So, leaves turning brown with curling in Hydrangea may be due to burnt foliage caused by the excessive temperature.

Treatment & Preventive Measures

  • Move the plant to an area with moderate temperature.
  • Mist your Hydrangea to regulate the temperature.
  • Keep Hydrangea away from cold drafts, heating vents, etc.
  • Apply a mulch layer around the plant’s base and moisten the root zone.
  • Use frost blankets to Hydrangea from chilling nights in winter.

4. Wrong Soil

If your Hydrangea growing in an area with poor soil conditions, it may still develop curling brown leaves.

To grow the best Hydrangeas, you must plant them in well-draining soil rich in organic matter with pH 5.5-6.5.

Moreover, its surviving capacity in clay soil makes it hard in any soil type in your garden.

However, considerable compact or waterlogged soil is the enemy of this Hydrangea, causing several diseases and the leaves turning reddish brown.

If the condition persists, your Hydrangea may be unable to survive and eventually die due to poor soil conditions.

Treatment & Preventive Measures

  • Plant Hydrangea in the area with well-draining soil with organic matter.
  • Mix perlite if the soil is very compact and heavy.
  • Grow Hydrangea in moisture control potting mix.
  • If the soil is very soggy, flush the Hydrangea roots and transplant them into the new potting mix.

5. Incorrect Fertilization

Fertilization enhances the lush foliage and beautiful blooms during the growing seasons.

However, the Hydrangea plant may face several issues like spots, yellowing, browning, curling, etc., if you incorrectly apply fertilizers.

Also, when you apply excessive fertilizers, the leaves start turning brown and face curling issues after some time.

Hydrangea leaf vrowing and curl in tips
Both excessive fertilizer and inadequate nutrition may be the reason behind Hydrangea leaves turning brown and curling.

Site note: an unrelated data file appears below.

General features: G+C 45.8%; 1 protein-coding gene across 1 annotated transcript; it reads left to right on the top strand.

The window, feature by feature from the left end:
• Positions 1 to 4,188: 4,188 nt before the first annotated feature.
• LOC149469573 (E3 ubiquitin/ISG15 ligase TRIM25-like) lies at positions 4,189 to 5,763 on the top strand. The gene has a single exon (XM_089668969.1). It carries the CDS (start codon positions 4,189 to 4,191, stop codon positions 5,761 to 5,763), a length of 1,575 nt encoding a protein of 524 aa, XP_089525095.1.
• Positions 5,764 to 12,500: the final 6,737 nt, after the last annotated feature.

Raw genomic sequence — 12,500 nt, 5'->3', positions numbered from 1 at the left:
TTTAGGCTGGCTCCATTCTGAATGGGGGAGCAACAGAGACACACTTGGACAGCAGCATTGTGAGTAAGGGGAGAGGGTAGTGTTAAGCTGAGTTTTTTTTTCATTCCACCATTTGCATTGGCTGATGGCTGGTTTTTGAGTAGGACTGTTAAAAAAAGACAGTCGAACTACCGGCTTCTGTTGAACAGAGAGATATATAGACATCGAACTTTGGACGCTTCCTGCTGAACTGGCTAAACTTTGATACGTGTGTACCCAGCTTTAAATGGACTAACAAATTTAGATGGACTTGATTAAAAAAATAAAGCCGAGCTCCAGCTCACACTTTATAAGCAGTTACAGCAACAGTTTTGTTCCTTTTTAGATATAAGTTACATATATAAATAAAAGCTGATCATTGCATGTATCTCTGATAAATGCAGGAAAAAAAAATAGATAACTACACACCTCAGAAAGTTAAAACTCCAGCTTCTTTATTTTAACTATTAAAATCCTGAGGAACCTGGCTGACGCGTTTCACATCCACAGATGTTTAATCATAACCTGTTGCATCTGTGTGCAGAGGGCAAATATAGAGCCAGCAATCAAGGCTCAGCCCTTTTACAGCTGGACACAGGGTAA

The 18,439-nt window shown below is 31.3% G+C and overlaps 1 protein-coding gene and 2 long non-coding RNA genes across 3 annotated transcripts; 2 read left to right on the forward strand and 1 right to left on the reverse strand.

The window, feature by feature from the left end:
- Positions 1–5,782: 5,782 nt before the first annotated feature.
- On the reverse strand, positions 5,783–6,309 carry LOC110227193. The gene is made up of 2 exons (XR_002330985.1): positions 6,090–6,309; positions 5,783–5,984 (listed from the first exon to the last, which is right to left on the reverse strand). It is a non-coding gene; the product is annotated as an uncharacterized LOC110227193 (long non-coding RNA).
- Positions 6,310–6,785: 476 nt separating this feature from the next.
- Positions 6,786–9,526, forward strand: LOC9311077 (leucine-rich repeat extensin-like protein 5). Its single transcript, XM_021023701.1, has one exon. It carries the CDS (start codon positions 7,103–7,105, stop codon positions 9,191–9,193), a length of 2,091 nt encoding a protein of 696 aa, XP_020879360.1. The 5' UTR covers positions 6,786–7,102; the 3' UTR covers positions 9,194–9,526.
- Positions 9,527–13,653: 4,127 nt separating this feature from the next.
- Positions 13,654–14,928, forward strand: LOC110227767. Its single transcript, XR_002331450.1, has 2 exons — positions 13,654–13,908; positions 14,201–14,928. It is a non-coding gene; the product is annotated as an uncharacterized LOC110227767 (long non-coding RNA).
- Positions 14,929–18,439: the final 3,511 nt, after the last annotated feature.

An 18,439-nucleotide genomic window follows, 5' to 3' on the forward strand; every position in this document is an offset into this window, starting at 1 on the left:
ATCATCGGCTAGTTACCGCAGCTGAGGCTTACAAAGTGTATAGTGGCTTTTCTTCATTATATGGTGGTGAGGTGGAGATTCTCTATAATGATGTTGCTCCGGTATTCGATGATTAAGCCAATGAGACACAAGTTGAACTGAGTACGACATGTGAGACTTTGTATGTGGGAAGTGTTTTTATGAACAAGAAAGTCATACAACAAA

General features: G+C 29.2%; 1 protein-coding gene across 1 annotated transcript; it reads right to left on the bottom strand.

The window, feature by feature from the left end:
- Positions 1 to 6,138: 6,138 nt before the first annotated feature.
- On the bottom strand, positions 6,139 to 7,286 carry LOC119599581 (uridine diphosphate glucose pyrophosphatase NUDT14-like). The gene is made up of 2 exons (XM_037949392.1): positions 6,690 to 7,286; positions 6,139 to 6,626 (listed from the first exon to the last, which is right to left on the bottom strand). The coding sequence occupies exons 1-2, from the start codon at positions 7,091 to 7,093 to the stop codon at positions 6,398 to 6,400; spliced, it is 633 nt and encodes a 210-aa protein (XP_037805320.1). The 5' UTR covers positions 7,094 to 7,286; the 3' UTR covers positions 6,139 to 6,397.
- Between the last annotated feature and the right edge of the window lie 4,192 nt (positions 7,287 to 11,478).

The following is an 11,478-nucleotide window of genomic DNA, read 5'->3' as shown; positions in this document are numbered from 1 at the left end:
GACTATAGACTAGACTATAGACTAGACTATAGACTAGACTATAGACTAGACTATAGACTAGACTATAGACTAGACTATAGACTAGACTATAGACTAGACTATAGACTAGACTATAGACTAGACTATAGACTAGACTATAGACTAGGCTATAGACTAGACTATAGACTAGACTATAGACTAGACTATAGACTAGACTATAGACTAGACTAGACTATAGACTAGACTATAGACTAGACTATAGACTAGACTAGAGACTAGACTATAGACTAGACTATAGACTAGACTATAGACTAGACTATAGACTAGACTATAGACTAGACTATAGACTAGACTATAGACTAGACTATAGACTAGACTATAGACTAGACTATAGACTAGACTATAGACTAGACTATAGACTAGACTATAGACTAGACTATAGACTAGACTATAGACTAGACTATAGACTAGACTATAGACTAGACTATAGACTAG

Also, under fertilization deprives the plant of nutrients turning the foliage brown with wilted or curled leaves.

Moreover, the leaf may also develop brown spots when you apply the liquid fertilizer on the plant’s foliage.

Treatment & Preventive Measures

  • Feed Hydrangea with balanced NPK fertilizer once a month during growing seasons.
  • Amend the soil with organic compost or homemade compost for better results.
  • Make sure the soil is free of unwanted chemicals.
  • Supply the plant with food from the base instead of pouring liquid fertilizer all over the plant.
  • Hydrate the plant well before feeding it. 

6. Pest And Diseases

Besides other problems, Hydrangea is susceptible to several diseases causing fungal and bacterial pathogens.

These pathogens cause many diseases like leaf spots, leaf curls, browning, yellowing, wilting, root rot, etc.

The insects and pests like nematodes, mites, beetles, and many more further spread these diseases.

These pests also leave nasty spots where pathogens can invade the plant easily and worsen the condition.

Thus, brown spots and leaf curls may be due to those pathogens and pests. If brown spots occur on the plant, it spreads and covers the whole plant.

Treatment & Preventive Measures

  • Isolate the diseased plant to avoid spreading pathogens to other plants.
  • Discard the damaged parts for the safety of other parts.
  • Throw away the heavily infected parts.
  • If the potting soil is waterlogged, replace it with new potting soil.
  • Apply pesticides and fungicides or switch towards neem oil once a week for safer options.

From Editorial Team

Hydrangea May Turn Brown And Face Leaf Curl During Windy Days!

During breezy days, the wind sucks the plant’s moisture very quickly, making it dry, brown, and curled, losing the plant’s vigor.

So, ensure the location is safe from wind or plant Hydrangea surrounded by taller plants.